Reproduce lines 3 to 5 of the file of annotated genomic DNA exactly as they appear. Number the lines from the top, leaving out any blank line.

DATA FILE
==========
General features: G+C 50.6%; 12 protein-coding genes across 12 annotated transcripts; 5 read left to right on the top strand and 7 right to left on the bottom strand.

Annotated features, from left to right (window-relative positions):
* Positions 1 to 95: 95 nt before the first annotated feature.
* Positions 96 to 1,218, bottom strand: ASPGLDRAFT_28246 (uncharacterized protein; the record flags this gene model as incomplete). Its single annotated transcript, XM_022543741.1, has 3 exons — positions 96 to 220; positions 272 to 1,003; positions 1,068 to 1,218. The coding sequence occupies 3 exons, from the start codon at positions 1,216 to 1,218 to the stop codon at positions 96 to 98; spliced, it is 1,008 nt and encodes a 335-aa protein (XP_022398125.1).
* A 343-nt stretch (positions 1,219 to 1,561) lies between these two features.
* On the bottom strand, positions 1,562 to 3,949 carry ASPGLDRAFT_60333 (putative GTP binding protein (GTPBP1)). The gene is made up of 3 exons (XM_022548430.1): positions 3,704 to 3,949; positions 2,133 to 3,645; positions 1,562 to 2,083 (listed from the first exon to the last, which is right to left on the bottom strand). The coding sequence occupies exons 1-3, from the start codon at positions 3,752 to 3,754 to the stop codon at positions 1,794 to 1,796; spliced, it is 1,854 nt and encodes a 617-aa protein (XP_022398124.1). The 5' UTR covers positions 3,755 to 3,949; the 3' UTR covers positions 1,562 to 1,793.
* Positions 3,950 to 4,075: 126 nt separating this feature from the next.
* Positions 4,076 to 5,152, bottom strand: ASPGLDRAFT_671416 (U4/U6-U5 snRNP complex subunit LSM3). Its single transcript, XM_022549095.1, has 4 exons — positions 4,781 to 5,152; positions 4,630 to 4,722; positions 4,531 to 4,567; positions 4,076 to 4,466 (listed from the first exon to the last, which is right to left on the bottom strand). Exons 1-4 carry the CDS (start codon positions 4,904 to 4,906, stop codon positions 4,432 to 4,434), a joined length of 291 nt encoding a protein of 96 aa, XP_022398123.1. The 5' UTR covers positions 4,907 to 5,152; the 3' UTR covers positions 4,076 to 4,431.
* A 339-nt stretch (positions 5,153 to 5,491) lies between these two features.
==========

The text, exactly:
* Positions 1 to 95: 95 nt before the first annotated feature.
* Positions 96 to 1,218, bottom strand: ASPGLDRAFT_28246 (uncharacterized protein; the record flags this gene model as incomplete). Its single annotated transcript, XM_022543741.1, has 3 exons — positions 96 to 220; positions 272 to 1,003; positions 1,068 to 1,218. The coding sequence occupies 3 exons, from the start codon at positions 1,216 to 1,218 to the stop codon at positions 96 to 98; spliced, it is 1,008 nt and encodes a 335-aa protein (XP_022398125.1).
* A 343-nt stretch (positions 1,219 to 1,561) lies between these two features.